Shortly after his resignation Profumo began to work as a volunteer cleaning toilets at Toynbee Hall, a charity based in the East End of London, and continued to work there for the rest of his life. Peter Hitchens has written that Profumo “vanished into London’s East End for 40 years, doing quiet good works”. Profumo “had to be persuaded to lay down his mop and lend a hand running the place”, eventually becoming Toynbee Hall’s chief fundraiser, and used his political skills and contacts to raise large sums of money. All this work was done as a volunteer, since Profumo was able to live on his inherited wealth. His wife, the actress Valerie Hobson, also devoted herself to charity until her death in 1998. In the eyes of most commentators, Profumo’s charity work redeemed his reputation. His friend, social reform campaigner Lord Longford said he “felt more admiration [for Profumo] than [for] all the men I’ve known in my lifetime”.
Profumo’s dedication and dignity won him enormous admiration from people in all walks of life. The author Peter Hennessy, a fellow trustee at a charitable foundation associated with Toynbee Hall, described him as “one of the nicest and most exemplary people I have met in public or political life; full of the old, decent Tory virtues”. Margaret Thatcher called him “one of our national heroes”. “Everybody here worships him”, a helper at Toynbee Hall was once quoted as saying. “We think he’s a bloody saint.”
Compelled by John Kelly, Boston Marine turned Trump babysitter / White House chief of staff.
John Kelly, like Robert E. Lee, is brave, self-sacrificing, dignified, and wrong.
It’s possible to be noble and admirable and honorable and really wrong. Like, a force for wrongness.
Watched his entire press conference re: presidential respect for fallen soldiers. Found it very moving. He mentions walking for hours in Arlington National Cemetery to collect his thoughts. Maybe he should send the president.
In one of the infinite amazing connections of American history Arlington National Cemetery was built on the grounds of Lee’s wife’s house.
What about General Robert E. Lee?
The single greatest mistake of the war by any general on either side was made by Robert E. Lee at Gettysburg, when he sent Pickett’s and Pettigrew’s divisions across that open field, nearly a mile wide, against guns placed on a high ridge and troops down below them, with skirmishers out front. There was no chance it would succeed. Longstreet told him that beforehand and Lee proceeded to prove him right. Having made this greatest of all mistakes, Lee rode out on the field and met those men coming back across the field— casualties were well over fifty percent—and said, It’s all my fault. He said it then on the field; he said it afterwards, after he’d gotten across the Potomac; he said it in his official report a month later. He said, I may have asked more of my men than men should be asked to give. He’s a noble man, noble beyond comparison.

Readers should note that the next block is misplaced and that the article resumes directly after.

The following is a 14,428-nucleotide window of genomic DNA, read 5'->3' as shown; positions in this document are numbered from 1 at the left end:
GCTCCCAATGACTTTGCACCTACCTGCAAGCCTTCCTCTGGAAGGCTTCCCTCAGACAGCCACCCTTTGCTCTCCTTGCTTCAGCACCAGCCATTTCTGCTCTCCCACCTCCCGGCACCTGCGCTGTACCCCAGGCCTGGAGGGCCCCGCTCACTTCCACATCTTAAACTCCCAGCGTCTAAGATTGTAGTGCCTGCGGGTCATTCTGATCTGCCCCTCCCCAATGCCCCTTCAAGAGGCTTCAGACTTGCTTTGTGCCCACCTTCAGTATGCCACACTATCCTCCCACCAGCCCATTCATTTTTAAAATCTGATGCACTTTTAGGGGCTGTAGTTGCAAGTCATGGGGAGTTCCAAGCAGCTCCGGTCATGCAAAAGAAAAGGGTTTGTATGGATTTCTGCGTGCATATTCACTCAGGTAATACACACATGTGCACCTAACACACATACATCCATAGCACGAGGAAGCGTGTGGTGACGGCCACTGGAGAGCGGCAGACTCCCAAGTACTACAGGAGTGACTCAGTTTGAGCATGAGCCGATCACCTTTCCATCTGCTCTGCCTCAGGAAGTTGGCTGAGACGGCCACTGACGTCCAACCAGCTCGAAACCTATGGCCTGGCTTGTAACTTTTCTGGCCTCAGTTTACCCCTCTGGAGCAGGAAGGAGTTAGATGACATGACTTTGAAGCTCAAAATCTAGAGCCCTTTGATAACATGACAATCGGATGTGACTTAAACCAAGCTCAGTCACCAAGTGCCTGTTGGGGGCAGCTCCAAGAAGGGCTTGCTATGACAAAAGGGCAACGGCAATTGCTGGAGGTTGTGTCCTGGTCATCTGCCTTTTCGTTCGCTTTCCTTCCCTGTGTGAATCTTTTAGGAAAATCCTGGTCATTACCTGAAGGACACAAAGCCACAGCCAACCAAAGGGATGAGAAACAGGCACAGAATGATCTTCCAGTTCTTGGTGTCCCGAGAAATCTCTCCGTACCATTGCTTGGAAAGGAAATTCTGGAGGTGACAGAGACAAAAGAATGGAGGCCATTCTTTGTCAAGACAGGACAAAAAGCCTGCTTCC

(from the Paris Review interview with Shelby Foote)
Why did people love Robert E. Lee so much? He was handsome, for one thing. Here’s Elizabeth Brown Pryor going off in her Six Encounters With Lincoln:
They liked Lee too because he reminded of them of George Washington.
Is this interesting?: two of the most prominent American slaveholders, Washington and Lee, only owned slaves because they’d married rich women.
Lee’s wife was Martha Washington’s great granddaughter.
Anyway: whatever, it’s time for some new statues!
John Kelly made his most recent remarks about Lee on The Ingraham Angle on Fox News.
During that appearance, Kelly says something not true, that the events in the indictment came from well before Manafort knew Donald Trump. Not true, if we believe Slate’s helpful timeline. Manafort and Trump have known each other since the ’80s.
Didn’t Manafort live in Trump Tower off the money he made as a lobbyist for dictators?
Kelly also says that the part about where got wrong what Fredrica Wilson said at the FBI dedication, that part “we should just let that go.”
Also brooooo! What is American history up to the Civil War but a history of compromises?
Happened to read an interview in PRISM, a publication of the Center For Complex Operations, with John Kelly yesterday. He’s talking about his career leading the Southern Command, ie Central and South America.
This was not my experience talking to Latin Americans. More than one South American has pointed out to me that in their countries, “the troops” are not assumed to be good guys or on your side.
Didn’t love this:
We need more Marine generals like Smedley Butler:
I wish John Kelly would also remember the time Henry Lee put himself in harm’s way to defend the freedom of the press.
During the civil unrest in Baltimore, Maryland in 1812, Lee received grave injuries while helping to resist an attack on his friend, Alexander Contee Hanson, editor of the Baltimore newspaper, The Federal Republican on July 27, 1812.
Hanson was attacked by a Democratic-Republican mob because his paper opposed the War of 1812. Lee and Hanson and two dozen other Federalists had taken refuge in the offices of the paper. The group surrendered to Baltimore city officials the next day and were jailed.
Laborer George Woolslager led a mob that forced its way into the jail, removed the Federalists, beating and torturing them over the next three hours. All were severely injured, and one Federalist, James Lingan, died.
Lee suffered extensive internal injuries as well as head and face wounds, and even his speech was affected. His observed symptoms were consistent with what is now called post-traumatic stress disorder.